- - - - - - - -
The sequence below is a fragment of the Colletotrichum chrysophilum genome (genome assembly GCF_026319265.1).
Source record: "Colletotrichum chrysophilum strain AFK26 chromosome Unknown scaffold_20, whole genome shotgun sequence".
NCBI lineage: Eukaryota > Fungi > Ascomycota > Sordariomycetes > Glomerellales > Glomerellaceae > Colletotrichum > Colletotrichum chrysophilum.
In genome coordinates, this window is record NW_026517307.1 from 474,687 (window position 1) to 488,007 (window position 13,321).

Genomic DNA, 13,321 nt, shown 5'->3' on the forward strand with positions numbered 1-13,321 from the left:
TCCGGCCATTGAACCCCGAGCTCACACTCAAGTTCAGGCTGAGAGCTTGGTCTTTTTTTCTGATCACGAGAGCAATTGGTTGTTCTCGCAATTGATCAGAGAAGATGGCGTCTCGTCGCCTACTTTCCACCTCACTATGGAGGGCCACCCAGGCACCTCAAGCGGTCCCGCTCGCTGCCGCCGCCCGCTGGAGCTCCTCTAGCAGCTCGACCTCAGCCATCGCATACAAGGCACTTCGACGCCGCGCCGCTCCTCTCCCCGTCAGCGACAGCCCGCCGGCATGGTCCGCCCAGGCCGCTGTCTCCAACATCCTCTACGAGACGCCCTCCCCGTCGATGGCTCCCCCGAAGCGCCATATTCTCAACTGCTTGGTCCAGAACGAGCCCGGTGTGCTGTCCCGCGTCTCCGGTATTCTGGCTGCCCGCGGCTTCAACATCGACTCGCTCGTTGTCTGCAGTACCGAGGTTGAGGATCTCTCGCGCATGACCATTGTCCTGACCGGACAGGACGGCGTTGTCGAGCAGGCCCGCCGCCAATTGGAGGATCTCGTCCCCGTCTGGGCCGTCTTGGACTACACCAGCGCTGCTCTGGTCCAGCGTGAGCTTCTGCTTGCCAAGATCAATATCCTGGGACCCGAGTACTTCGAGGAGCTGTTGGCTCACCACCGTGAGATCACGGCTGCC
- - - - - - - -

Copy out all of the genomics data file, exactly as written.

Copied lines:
The sequence below is a fragment of the Colletotrichum chrysophilum genome (genome assembly GCF_026319265.1).
Source record: "Colletotrichum chrysophilum strain AFK26 chromosome Unknown scaffold_20, whole genome shotgun sequence".
NCBI lineage: Eukaryota > Fungi > Ascomycota > Sordariomycetes > Glomerellales > Glomerellaceae > Colletotrichum > Colletotrichum chrysophilum.
In genome coordinates, this window is record NW_026517307.1 from 474,687 (window position 1) to 488,007 (window position 13,321).

Genomic DNA, 13,321 nt, shown 5'->3' on the forward strand with positions numbered 1-13,321 from the left:
TCCGGCCATTGAACCCCGAGCTCACACTCAAGTTCAGGCTGAGAGCTTGGTCTTTTTTTCTGATCACGAGAGCAATTGGTTGTTCTCGCAATTGATCAGAGAAGATGGCGTCTCGTCGCCTACTTTCCACCTCACTATGGAGGGCCACCCAGGCACCTCAAGCGGTCCCGCTCGCTGCCGCCGCCCGCTGGAGCTCCTCTAGCAGCTCGACCTCAGCCATCGCATACAAGGCACTTCGACGCCGCGCCGCTCCTCTCCCCGTCAGCGACAGCCCGCCGGCATGGTCCGCCCAGGCCGCTGTCTCCAACATCCTCTACGAGACGCCCTCCCCGTCGATGGCTCCCCCGAAGCGCCATATTCTCAACTGCTTGGTCCAGAACGAGCCCGGTGTGCTGTCCCGCGTCTCCGGTATTCTGGCTGCCCGCGGCTTCAACATCGACTCGCTCGTTGTCTGCAGTACCGAGGTTGAGGATCTCTCGCGCATGACCATTGTCCTGACCGGACAGGACGGCGTTGTCGAGCAGGCCCGCCGCCAATTGGAGGATCTCGTCCCCGTCTGGGCCGTCTTGGACTACACCAGCGCTGCTCTGGTCCAGCGTGAGCTTCTGCTTGCCAAGATCAATATCCTGGGACCCGAGTACTTCGAGGAGCTGTTGGCTCACCACCGTGAGATCACGGCTGCC